HCA Healthcare
April 01, 2019

SOURCE: Seacoastonline.com

PORTSMOUTH -- Older adults looking to reduce their risk of a heart attack or stroke should no longer automatically begin a regimen of low-dose aspirin.

While an aspirin regimen has been used since the late ’80s and early ’90s, the latest recommendation from the American College of Cardiology and the American Heart Association no longer prescribe aspirin routinely, but first weigh the risk against the benefit.

Dr. Peter Dourdoufis, Chief of Cardiology at Portsmouth Regional Hospital, said people whose doctors have recommended an aspirin regimen should not simply stop taking it. Instead, he said, they should have a discussion with their primary care doctor to see if they should continue or not.

“We are so good now at controlling blood pressure and cholesterol that this practice is being reconsidered,” said Dourdoufis. “We need to weigh the risk of bleeding complications from the aspirin against the potential to prevent a heart attack or stroke.”

Maureen Brady, a clinical ambulatory care pharmacist for Wentworth Health Partners Internal Medicine, said the new recommendation changes what has been common practice for decades.

“Still, for people at a higher risk, the aspirin regimen does have benefits that might outweigh the risk,” said Brady. “It has to be considered on an individual basis.”

Dourdoufis said people age 40 to 70 who are using the aspirin regimen, but have never had a cardiac event are primary prevention patients, while those who use it and have had a heart attack, or a stroke are considered secondary level.

“Aspirin is a medicine and has potential negative side effects, bleeding being the most serious,” said Dourdoufis. “A study of 250 patients shows the regimen might prevent one heart attack, but one patient might get a bleed, intercranial or other. So, the benefit is really not worth having everyone doing this.”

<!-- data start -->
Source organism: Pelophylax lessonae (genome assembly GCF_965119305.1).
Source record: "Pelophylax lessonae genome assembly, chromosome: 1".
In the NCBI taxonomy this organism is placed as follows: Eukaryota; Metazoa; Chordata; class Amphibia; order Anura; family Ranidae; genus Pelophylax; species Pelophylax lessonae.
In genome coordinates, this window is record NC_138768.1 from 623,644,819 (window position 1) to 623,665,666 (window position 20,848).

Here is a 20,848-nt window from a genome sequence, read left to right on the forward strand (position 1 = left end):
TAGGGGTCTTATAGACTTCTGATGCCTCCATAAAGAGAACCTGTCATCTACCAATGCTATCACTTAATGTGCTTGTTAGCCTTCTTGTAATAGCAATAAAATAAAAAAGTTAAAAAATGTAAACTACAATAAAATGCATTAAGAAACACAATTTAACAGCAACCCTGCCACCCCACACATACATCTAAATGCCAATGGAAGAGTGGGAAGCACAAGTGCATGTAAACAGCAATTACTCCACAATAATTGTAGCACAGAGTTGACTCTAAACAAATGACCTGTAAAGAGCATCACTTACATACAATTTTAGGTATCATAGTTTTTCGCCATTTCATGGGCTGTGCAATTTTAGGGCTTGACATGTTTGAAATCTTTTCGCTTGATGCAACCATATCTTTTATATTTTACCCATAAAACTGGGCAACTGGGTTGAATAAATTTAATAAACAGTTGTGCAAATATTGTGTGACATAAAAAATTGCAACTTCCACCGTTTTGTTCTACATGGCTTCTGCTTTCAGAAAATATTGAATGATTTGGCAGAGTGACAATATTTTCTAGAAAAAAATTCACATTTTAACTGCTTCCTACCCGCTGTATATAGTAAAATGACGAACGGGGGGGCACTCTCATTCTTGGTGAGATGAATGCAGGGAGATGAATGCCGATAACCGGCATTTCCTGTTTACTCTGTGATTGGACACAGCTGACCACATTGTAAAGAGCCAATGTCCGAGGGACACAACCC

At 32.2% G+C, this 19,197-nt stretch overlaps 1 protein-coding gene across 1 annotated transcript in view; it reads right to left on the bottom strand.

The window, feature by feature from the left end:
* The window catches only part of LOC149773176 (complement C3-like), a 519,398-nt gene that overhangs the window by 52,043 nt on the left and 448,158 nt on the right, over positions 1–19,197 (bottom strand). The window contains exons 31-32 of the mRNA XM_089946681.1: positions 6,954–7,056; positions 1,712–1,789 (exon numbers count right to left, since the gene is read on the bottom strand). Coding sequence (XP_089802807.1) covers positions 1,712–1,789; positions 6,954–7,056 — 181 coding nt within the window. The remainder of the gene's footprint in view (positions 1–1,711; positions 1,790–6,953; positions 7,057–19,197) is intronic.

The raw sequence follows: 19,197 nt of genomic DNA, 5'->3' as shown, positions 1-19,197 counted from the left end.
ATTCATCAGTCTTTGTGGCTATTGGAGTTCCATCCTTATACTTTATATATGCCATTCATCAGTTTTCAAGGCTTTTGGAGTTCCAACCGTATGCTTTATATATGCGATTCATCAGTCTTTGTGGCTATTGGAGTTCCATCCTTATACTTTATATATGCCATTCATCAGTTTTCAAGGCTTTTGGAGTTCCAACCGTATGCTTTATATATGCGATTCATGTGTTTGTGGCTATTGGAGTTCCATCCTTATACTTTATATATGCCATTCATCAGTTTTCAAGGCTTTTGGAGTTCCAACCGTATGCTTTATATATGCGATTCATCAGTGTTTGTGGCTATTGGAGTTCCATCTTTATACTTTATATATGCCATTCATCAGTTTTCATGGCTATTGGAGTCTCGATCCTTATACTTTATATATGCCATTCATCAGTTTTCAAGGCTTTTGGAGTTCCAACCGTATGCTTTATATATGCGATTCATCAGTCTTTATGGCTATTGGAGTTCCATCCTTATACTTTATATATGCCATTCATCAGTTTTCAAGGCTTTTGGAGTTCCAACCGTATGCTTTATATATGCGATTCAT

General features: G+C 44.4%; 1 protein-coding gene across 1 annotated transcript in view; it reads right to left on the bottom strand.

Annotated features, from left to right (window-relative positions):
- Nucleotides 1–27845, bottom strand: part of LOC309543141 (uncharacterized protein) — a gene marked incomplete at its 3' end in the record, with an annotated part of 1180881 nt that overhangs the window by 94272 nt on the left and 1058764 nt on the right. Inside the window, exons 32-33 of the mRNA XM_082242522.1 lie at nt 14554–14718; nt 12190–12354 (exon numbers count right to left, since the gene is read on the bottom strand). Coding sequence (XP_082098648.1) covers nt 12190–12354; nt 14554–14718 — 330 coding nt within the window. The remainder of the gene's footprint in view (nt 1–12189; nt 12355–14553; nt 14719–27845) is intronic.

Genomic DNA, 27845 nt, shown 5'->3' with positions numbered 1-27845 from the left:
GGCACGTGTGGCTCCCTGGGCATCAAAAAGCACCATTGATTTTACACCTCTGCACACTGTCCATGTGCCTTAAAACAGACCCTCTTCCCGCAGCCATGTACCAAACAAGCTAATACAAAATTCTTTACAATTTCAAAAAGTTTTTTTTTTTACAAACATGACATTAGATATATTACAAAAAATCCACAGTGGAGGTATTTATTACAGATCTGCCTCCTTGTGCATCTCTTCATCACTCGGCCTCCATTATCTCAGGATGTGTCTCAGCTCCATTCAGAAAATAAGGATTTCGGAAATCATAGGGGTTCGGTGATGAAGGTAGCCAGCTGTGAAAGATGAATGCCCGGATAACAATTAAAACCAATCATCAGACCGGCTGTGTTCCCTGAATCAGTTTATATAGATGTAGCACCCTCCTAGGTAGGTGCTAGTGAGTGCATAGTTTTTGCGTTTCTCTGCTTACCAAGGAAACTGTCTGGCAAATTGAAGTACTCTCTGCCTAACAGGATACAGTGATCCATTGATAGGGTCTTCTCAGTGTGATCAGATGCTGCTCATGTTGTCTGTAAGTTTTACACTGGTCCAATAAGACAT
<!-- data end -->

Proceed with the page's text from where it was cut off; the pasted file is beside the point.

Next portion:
Dourdoufis said people in the primary category, having never had an incident, should carefully consider their risk factors, including family history. He said they should discuss their history with their doctor to determine whether there is a potential benefit to having them use the aspirin or not.

“I have been receiving calls from patients, wondering if they should stop or telling us they have already stopped taking aspirin on hearing this news,” said Dourdoufis. “These people, being patients of ours, have already had a heart attack or a stroke. Secondary patients like this should continue the aspirin regimen because they are at a higher risk of having a second event.”

The American Heart Association has a cohort risk calculator tool used to determine risk. Dourdoufis said if the risk is 20 percent or more, aspirin regimen will still be considered.

“For those in the 10 to 20 percent risk factor, the question is more of a gray area,” said Dourdoufis. “We have to think - is it worthwhile? People who are considered low-risk should not be on an aspirin regimen at all.”

Brady said for people who are low-risk, the risk-benefit ratio is a wash. So, it is likely not worth it.

“You want to help prevent a heart attack, but you risk a bleeding event,” said Brady. “For some people, it will still be appropriate. We no longer recommend an aspirin regimen for anyone over the age of 70. For older people or people who have a risk of bleed, the risk definitely outweighs the potential benefit.”

The bottom line, said Brady, is that anyone aged 40 to 70 should have the conversation with their doctor if they are concerned.

“In most cases, the doctor will probably not recommend an aspirin regimen,” said Brady. “If they are already doing this, their doctor may tell them it is no longer necessary.”